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By Sue Ellen Haning
“Muddy water is best cleared by leaving it alone.” — Alan Wilson Watts, 20th century British philosopher, writer and speaker.
Welcome back, fellow nuts. I trust your journey outside your comfort zone is moving along or you may have already arrived and are enjoying life from a new perspective. Either way, congratulations to you.
Last time, I wrote about a personal experience that I called the “Big One,” or a single event that began my transformation. Mine just happened to be an active event. Yours may be something you saw or heard or even thought about. Just about anything can begin one’s transformation if that particular someone is open to something new or different.
This week, we will look at percolating, which is a gradual process similar to the old percolating coffee pots. Some of you may be too young to remember these pots that were in vogue before the drip coffee makers. The percolators were great fun to watch, as there was a little clear glass knob or ball topping the coffee pot. As the water in the bottom of the pot began to boil, bubbles were forced up a narrow center tube and spilled over onto the coffee grounds. The bubbles could be seen in the glass topper, which provided a source of entertainment for the little ones, not to mention the heavenly aroma saturating the air.
Percolation is a filtering of something. Processing requires action. To begin the coffee making process, one needs to put the water and coffee grounds into the pot, set it over the fire and wait. So it is with us: An action or thought must take place first and then we step back and let it percolate within. I guarantee this is not easy for those of us who like taking control.
“What do you mean step back and let it percolate?” you might ask. If that thought took your breath away, you may be a controller. It’s okay. This will be another step outside your CZ.
Until I began working with horses, I never thought about the importance processing and percolating play in our understanding. We can introduce something new to a horse and, if we are clear in our communication, the horse will take the information and percolate on it. Sometimes a horse will lick and chew or sigh, indicating that this has been meaningful to him. Sometimes it is instant and other times it won’t be evident until the next time we ask the horse for the same thing and he carries it through with ease.
Percolation time is the time between the input of info and the total absorption and integration into one’s being of such information. Percolation can take a split second, or years, and is strictly a subjective experience. The action you take is your intent or desire to understand something. The trick is that thinking about it is not the key; you must allow your very being to do the work. Maybe percolating looks like soaking in the hot springs, sleeping or playing. Once the thought is in place, let it seep, penetrate and ooze through every cell in your body. Put simply: let your innards do the work. You won’t even know anything is happening until one day, when you least expect it, you understand, feel differently about something, have an idea on which you wish to move or realize something has become clear that you were confused about before. You’ll experience a knowing that could knock your socks off, but thank goodness bubbles won’t be percolating out the top of your head.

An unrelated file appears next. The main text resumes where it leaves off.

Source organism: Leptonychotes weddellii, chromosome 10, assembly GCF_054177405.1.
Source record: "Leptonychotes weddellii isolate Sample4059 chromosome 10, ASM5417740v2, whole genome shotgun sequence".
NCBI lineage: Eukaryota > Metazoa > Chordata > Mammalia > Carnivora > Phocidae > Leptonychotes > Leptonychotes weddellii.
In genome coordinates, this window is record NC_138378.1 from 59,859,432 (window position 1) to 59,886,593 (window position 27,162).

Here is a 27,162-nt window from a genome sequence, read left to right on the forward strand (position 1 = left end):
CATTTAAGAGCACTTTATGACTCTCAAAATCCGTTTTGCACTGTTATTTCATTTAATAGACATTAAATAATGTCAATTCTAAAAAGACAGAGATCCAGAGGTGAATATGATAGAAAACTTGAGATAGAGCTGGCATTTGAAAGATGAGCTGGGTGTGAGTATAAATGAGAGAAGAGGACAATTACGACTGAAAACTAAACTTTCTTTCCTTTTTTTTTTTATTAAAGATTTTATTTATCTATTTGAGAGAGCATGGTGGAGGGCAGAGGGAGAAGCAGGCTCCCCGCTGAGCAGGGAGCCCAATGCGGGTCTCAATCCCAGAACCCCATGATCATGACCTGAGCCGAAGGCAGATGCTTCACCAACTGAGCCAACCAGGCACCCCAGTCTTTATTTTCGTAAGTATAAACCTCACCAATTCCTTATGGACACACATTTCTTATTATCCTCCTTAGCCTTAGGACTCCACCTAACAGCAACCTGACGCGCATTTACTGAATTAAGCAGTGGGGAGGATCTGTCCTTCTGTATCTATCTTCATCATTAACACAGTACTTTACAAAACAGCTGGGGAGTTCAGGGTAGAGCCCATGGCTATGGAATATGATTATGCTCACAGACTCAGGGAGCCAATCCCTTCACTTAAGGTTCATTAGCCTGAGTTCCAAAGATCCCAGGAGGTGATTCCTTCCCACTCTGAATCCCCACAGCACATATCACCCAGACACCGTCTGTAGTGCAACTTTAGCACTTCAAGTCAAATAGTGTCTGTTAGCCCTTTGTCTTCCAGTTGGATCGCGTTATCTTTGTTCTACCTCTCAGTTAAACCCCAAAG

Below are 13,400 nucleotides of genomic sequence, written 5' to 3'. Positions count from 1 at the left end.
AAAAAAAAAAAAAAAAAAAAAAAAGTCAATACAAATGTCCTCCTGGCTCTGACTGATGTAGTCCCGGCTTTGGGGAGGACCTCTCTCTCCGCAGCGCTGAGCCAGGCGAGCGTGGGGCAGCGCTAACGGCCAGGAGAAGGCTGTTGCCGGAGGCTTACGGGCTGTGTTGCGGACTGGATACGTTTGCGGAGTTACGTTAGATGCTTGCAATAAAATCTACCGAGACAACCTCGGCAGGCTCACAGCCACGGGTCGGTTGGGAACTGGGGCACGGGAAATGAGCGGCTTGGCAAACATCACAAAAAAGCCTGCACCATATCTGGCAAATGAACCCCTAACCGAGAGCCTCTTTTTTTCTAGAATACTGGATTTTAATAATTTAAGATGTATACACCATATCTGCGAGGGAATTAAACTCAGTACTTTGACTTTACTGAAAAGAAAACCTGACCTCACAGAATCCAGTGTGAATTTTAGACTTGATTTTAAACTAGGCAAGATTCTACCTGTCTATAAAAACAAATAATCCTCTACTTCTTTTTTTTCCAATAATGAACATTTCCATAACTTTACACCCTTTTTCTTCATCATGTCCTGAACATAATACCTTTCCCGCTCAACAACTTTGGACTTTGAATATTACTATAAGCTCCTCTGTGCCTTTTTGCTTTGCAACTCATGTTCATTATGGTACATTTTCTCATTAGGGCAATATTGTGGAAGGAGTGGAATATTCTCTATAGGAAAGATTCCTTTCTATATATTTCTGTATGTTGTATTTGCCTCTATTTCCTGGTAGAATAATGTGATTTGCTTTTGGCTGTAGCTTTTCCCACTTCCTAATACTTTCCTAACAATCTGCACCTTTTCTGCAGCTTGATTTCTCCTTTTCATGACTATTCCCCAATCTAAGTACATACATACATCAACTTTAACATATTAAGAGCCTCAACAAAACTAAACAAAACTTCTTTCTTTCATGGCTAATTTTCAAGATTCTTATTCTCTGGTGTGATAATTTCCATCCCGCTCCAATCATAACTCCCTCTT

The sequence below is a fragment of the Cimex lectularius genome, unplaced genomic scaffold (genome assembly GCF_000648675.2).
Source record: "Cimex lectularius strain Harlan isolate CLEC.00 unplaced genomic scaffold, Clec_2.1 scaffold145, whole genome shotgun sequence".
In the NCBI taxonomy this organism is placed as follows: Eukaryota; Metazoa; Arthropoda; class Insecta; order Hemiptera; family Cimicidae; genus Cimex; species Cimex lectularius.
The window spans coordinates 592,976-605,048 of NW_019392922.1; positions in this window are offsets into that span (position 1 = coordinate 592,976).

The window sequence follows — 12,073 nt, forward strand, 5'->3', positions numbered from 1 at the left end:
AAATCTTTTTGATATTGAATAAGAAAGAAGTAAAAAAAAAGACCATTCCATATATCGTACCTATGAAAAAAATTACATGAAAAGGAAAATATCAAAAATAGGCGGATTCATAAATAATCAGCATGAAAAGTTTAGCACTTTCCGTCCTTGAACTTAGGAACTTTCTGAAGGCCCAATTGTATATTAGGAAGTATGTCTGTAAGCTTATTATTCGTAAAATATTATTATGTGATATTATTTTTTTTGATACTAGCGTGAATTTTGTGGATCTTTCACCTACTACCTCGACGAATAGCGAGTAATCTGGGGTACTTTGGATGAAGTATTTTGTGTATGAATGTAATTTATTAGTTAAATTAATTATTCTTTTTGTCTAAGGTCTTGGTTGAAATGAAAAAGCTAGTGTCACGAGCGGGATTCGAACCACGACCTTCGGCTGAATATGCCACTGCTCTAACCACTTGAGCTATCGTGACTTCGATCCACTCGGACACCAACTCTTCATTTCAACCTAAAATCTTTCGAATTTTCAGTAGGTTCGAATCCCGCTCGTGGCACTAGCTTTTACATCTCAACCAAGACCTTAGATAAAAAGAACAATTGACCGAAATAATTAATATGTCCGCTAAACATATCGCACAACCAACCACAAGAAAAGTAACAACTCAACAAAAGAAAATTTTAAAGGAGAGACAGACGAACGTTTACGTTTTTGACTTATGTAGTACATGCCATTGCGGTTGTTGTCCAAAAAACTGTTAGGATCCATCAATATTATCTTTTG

When we reach adulthood, we have more choices, but often we are steeped in tradition and our upbringing and we carry these traditions forward through another generation. Our western culture supports doing, not being. The act of allowing yourself to percolate requires being and not doing. The old saying, “history repeats itself” is very true … that is, unless we choose to break tradition, which is not easy. The word “choice” is the power word. We do have choices. What if for all these years your daily activities had not been set for you by someone else? Who might you be if the choice were yours? This is something else on which to percolate.
This week I encourage you to percolate on the word “uncertainty,” aka the unknown, or yet-to-be-revealed. Yes, uncertainty can take you outside your comfort zone and fear may arise. We’ve all been in a situation at some time where we did not know what the outcome was going to be.
Certainty, predictability, security all create sacrifices in life. Being an ex-control freak and having relinquished most of that day-to-day control, I learned the sacrifices, not to mention the energy, that controlling and micromanaging inflicted on my life. The sacrifices are living a life without adventure and passion … sort of like being on a treadmill. When you place the word “uncertainty” into your mind, then let go of the outcome and go about your day, you are percolating or allowing your being to do with the word what it may.
Can you believe that some level of uncertainty will enrich your life? To make things interesting and to have a fully engaged life, some degree of uncertainty is always present. As stated before, percolation can take a split second, or years, but it’s the allowing it to take place within you that is the key.
Happy percolating. Join me next time for a mental revolution.